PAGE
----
This January will mark my 25th trek to CES and will be my 26th CES overall, counting the 2021 virtual edition of the show. A quarter of a century of CES practice may not have taught me how to escape having this pilgrimage to Las Vegas tear me away from my family right after the holidays, but it has given me some insight into making the gadget gathering produced by the Arlington-based Consumer Technology Association a little more efficient, productive and cheaper.
The most annoying part of this event happens weeks before you board a plane to Vegas, when a non-trivial fraction of the tech publicists in the universe start asking if they can book a meeting with you and their client at the show. Be exceedingly conservative in accepting those invitations: You will be late to most CES meetings (read on for reasons why), and if you’re not the appropriate publicist will probably be somewhere else through no fault of their own.
(After getting the 50th “are you going to CES?” e-mail, you may also fairly wonder: If the time and attention of tech journalists is really this valuable, when does our compensation better reflect that?)
So I usually limit my show-floor meetings to large companies with a diverse product line–the likes of Samsung or an LG–when scheduling an appointment can yield a better look at unreleased gadgets or a chance to talk shop with a higher-ranking executive. If you really play your cards well, you’ll arrive at somebody’s booth just in time to gobble a quick lunch there.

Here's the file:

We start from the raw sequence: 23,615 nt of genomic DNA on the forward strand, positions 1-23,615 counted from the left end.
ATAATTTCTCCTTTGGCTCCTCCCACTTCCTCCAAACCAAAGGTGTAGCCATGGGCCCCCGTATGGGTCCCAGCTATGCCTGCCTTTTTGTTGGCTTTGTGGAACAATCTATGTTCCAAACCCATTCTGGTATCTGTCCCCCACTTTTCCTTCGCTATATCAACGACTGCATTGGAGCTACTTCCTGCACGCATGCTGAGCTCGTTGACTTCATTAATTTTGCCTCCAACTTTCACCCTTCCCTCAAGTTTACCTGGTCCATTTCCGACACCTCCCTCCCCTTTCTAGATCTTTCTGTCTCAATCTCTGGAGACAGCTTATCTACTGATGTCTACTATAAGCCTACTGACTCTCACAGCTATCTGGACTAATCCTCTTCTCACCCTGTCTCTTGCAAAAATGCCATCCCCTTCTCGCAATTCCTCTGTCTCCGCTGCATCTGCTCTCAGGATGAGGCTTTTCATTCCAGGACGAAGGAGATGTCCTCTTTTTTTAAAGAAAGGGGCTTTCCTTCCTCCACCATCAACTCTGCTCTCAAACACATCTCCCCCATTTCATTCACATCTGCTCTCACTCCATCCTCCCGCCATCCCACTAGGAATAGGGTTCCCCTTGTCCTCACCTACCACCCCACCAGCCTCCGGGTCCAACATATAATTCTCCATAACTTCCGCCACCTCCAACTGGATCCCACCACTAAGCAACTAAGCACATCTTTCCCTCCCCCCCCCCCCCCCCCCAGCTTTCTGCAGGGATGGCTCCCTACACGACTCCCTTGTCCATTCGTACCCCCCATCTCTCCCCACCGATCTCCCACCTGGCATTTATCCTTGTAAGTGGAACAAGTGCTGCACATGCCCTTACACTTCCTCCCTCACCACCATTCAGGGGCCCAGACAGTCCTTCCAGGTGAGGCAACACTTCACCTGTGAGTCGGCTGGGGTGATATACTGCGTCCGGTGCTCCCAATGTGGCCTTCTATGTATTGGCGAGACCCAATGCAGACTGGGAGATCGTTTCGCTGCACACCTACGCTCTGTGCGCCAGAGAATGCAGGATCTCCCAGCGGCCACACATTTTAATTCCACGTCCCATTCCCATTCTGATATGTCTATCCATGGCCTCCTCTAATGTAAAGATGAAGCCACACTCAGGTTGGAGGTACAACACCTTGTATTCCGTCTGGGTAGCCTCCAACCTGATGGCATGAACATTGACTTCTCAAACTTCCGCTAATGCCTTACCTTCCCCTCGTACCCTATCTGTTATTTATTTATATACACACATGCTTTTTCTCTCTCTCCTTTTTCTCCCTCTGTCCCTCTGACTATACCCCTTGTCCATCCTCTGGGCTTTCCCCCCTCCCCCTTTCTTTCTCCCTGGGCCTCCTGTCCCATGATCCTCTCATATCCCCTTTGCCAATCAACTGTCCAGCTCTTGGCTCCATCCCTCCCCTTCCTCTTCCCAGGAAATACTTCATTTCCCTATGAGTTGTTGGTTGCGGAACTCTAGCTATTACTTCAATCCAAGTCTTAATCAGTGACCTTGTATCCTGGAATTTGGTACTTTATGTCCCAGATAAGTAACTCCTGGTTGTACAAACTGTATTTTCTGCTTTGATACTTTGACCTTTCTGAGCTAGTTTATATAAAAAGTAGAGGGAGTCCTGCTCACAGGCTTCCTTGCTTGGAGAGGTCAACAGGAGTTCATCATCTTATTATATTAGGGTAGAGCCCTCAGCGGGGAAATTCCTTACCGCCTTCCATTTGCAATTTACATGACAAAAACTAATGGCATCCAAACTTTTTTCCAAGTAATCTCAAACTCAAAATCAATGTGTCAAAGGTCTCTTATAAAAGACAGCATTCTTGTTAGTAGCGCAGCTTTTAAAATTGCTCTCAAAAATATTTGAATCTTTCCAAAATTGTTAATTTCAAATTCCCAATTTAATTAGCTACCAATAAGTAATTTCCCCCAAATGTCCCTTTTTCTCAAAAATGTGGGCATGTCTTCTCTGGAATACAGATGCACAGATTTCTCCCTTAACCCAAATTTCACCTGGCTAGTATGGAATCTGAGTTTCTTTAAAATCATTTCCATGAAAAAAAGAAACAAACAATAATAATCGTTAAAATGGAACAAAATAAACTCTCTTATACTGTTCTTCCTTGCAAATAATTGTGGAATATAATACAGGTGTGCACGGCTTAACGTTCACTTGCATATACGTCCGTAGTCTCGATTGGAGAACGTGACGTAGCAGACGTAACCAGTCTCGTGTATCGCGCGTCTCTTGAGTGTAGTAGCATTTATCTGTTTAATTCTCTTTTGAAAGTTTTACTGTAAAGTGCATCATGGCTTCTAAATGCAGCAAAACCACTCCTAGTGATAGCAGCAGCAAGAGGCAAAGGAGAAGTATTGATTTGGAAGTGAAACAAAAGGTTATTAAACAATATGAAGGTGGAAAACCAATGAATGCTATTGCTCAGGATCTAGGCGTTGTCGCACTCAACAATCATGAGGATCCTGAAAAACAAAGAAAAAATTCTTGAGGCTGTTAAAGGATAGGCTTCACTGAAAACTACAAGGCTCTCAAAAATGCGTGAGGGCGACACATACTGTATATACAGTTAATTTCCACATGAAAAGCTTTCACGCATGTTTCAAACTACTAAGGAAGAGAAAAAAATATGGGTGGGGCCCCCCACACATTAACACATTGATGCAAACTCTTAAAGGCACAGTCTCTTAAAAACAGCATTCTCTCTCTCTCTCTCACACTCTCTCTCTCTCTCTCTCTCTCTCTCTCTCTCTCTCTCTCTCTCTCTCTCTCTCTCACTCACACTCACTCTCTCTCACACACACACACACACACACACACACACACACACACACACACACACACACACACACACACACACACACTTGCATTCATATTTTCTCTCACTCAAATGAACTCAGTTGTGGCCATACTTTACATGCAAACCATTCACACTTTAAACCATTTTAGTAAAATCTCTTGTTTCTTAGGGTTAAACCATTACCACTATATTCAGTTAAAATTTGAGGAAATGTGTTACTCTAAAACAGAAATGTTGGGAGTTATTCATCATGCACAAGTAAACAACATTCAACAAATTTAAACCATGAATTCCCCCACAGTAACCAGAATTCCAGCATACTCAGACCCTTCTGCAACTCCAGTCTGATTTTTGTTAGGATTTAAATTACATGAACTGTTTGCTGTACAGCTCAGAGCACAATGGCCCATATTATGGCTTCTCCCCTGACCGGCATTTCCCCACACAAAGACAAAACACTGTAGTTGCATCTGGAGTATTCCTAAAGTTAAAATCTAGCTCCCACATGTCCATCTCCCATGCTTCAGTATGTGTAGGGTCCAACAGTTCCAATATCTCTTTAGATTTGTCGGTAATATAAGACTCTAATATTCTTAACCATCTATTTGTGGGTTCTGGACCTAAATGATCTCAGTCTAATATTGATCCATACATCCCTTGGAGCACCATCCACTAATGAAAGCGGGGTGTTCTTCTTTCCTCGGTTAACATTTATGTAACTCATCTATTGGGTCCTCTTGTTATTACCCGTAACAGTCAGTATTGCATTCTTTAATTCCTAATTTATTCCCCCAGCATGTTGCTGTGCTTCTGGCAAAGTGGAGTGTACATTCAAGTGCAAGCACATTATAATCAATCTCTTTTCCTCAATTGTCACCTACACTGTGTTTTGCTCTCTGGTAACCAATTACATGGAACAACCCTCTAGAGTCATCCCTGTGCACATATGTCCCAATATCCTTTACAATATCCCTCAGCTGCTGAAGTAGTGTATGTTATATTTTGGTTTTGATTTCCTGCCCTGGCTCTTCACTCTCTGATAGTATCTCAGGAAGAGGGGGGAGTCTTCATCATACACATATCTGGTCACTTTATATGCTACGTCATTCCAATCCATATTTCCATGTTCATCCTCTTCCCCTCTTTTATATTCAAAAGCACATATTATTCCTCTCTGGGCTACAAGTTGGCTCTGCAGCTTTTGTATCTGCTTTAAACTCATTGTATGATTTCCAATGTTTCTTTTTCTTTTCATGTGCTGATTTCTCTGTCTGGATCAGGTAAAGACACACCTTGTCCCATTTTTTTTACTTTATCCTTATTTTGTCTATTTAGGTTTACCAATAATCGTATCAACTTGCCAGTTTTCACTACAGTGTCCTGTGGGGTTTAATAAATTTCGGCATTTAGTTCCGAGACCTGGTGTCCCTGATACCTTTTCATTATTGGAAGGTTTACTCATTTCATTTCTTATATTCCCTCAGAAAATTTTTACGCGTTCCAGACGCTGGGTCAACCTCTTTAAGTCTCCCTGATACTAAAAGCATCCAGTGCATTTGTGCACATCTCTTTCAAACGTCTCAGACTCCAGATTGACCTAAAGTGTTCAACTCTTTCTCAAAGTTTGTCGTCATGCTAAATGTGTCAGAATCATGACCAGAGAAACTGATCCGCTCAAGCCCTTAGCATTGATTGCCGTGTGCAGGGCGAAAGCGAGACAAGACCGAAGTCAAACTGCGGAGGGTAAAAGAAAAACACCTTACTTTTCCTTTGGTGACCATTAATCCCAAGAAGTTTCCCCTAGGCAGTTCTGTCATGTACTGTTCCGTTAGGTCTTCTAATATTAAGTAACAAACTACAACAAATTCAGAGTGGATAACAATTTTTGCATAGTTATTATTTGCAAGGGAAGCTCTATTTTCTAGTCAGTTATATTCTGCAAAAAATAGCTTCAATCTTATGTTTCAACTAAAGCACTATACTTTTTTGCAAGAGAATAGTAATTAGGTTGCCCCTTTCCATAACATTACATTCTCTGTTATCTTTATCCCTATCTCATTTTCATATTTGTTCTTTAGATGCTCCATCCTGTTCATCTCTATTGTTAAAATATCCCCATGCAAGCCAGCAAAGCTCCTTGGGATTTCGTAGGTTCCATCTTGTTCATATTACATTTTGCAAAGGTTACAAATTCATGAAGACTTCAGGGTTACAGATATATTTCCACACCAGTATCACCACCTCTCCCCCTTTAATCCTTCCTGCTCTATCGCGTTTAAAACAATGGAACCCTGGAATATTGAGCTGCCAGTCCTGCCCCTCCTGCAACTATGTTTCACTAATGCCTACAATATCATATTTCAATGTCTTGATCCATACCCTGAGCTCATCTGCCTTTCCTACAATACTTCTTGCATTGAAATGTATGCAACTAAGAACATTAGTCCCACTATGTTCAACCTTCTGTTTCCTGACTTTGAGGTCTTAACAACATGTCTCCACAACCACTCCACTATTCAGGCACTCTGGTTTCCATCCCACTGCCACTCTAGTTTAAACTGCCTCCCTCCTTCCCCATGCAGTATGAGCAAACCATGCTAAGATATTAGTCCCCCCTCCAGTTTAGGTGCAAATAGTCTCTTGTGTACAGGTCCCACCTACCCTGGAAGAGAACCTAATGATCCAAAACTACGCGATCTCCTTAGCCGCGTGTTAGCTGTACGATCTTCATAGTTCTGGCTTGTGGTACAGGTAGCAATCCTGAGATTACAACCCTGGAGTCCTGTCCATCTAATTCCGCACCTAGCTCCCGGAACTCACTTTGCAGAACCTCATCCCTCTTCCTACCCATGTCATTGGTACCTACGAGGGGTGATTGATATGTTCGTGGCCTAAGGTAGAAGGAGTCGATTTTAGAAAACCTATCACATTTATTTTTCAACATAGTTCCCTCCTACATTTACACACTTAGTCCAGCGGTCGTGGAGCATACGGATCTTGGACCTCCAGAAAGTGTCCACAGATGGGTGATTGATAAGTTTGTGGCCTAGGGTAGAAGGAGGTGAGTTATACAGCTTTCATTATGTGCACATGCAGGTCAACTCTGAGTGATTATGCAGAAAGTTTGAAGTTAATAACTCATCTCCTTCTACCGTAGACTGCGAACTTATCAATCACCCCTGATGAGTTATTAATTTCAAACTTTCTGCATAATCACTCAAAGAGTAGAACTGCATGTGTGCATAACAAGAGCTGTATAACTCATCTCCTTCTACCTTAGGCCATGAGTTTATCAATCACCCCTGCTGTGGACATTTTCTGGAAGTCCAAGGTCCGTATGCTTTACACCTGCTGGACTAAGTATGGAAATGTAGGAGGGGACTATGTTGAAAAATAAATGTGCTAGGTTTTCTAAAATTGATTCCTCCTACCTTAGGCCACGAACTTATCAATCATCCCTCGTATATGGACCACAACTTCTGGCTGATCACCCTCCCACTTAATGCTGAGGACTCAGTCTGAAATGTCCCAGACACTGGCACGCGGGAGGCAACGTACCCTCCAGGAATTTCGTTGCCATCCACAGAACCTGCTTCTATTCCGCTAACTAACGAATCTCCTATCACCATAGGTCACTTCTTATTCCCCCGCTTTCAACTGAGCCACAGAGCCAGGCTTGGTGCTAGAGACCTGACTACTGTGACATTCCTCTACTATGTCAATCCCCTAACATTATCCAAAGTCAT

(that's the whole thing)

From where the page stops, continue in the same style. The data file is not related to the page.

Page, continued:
The most important item to bring to CES is comfortable walking shoes. I’m partial to Eccos (note to Ecco PR: where’s my endorsement contract?), worn with hiking socks.
Other useful things to pack: Clif Bars or other shelf-stable sustenance, in case you don’t get around to eating lunch; a reusable water bottle; a separate source of bandwidth (either a phone with a generous mobile-hotspot data allocation or a WiFi hotspot); an Ethernet adapter if your laptop lacks its own wired networking; twice as many business cards as you think you’ll need.
Press conferences and other events
The first of two media days features a light afternoon lineup of talks, followed by the CES Unveiled reception that may be your first chance in months to say hi to some fellow tech journalists and analysts. The second media day–the day before the show opens, so it’s technically CES Day Zero–consists of a grueling slog of press conferences, almost all at the Mandalay Bay convention center at the south end of the Strip.
Unless you get VIP access, you can’t count on getting into every press conference–in the Before Times, the lines outside always stretched on for so long that making it into one press conference required skipping the one before it. And except for Sony’s presser at its show-floor exhibit, the CES press conference rarely permits hands-on time with the hardware and may not even allow for Q&A with the people involved.